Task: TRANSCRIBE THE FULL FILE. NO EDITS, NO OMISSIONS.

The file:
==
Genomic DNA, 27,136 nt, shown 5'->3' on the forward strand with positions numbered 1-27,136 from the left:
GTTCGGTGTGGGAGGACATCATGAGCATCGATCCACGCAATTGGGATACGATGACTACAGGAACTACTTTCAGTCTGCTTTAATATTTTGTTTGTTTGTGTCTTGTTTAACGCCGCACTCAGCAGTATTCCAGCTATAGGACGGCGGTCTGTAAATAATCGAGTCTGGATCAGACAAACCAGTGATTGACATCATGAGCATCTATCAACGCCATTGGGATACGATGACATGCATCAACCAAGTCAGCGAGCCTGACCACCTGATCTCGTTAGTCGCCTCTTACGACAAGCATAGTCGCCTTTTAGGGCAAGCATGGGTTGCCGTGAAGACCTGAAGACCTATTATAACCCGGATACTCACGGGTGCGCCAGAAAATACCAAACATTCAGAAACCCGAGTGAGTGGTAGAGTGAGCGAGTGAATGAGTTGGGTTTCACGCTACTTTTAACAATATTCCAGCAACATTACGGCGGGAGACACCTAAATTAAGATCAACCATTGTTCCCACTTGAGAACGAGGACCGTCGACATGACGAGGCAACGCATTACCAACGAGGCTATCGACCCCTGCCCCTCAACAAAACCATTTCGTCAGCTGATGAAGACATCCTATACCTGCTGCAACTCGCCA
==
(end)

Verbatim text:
Genomic DNA, 27,136 nt, shown 5'->3' on the forward strand with positions numbered 1-27,136 from the left:
GTTCGGTGTGGGAGGACATCATGAGCATCGATCCACGCAATTGGGATACGATGACTACAGGAACTACTTTCAGTCTGCTTTAATATTTTGTTTGTTTGTGTCTTGTTTAACGCCGCACTCAGCAGTATTCCAGCTATAGGACGGCGGTCTGTAAATAATCGAGTCTGGATCAGACAAACCAGTGATTGACATCATGAGCATCTATCAACGCCATTGGGATACGATGACATGCATCAACCAAGTCAGCGAGCCTGACCACCTGATCTCGTTAGTCGCCTCTTACGACAAGCATAGTCGCCTTTTAGGGCAAGCATGGGTTGCCGTGAAGACCTGAAGACCTATTATAACCCGGATACTCACGGGTGCGCCAGAAAATACCAAACATTCAGAAACCCGAGTGAGTGGTAGAGTGAGCGAGTGAATGAGTTGGGTTTCACGCTACTTTTAACAATATTCCAGCAACATTACGGCGGGAGACACCTAAATTAAGATCAACCATTGTTCCCACTTGAGAACGAGGACCGTCGACATGACGAGGCAACGCATTACCAACGAGGCTATCGACCCCTGCCCCTCAACAAAACCATTTCGTCAGCTGATGAAGACATCCTATACCTGCTGCAACTCGCCA